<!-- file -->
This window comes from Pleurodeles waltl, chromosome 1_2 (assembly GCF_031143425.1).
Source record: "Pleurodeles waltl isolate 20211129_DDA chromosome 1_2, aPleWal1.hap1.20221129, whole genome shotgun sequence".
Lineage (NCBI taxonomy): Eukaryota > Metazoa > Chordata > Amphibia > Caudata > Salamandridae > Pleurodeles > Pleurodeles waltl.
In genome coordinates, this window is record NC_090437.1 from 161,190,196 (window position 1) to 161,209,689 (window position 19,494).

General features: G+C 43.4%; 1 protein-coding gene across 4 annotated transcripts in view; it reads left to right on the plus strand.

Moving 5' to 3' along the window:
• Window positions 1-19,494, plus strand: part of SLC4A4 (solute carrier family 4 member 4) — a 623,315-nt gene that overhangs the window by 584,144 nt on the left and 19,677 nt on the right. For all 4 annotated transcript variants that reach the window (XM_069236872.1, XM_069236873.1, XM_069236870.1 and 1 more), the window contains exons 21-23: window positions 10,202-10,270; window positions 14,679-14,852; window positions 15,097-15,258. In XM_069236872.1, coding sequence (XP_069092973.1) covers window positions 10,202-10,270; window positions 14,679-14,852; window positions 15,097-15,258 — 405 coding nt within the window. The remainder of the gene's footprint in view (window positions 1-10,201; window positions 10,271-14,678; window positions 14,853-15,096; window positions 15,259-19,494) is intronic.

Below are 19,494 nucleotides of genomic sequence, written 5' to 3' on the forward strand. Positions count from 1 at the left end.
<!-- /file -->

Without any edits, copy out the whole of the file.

This window comes from Pleurodeles waltl, chromosome 1_2 (assembly GCF_031143425.1).
Source record: "Pleurodeles waltl isolate 20211129_DDA chromosome 1_2, aPleWal1.hap1.20221129, whole genome shotgun sequence".
Lineage (NCBI taxonomy): Eukaryota > Metazoa > Chordata > Amphibia > Caudata > Salamandridae > Pleurodeles > Pleurodeles waltl.
In genome coordinates, this window is record NC_090437.1 from 161,190,196 (window position 1) to 161,209,689 (window position 19,494).

General features: G+C 43.4%; 1 protein-coding gene across 4 annotated transcripts in view; it reads left to right on the plus strand.

Moving 5' to 3' along the window:
• Window positions 1-19,494, plus strand: part of SLC4A4 (solute carrier family 4 member 4) — a 623,315-nt gene that overhangs the window by 584,144 nt on the left and 19,677 nt on the right. For all 4 annotated transcript variants that reach the window (XM_069236872.1, XM_069236873.1, XM_069236870.1 and 1 more), the window contains exons 21-23: window positions 10,202-10,270; window positions 14,679-14,852; window positions 15,097-15,258. In XM_069236872.1, coding sequence (XP_069092973.1) covers window positions 10,202-10,270; window positions 14,679-14,852; window positions 15,097-15,258 — 405 coding nt within the window. The remainder of the gene's footprint in view (window positions 1-10,201; window positions 10,271-14,678; window positions 14,853-15,096; window positions 15,259-19,494) is intronic.

Below are 19,494 nucleotides of genomic sequence, written 5' to 3' on the forward strand. Positions count from 1 at the left end.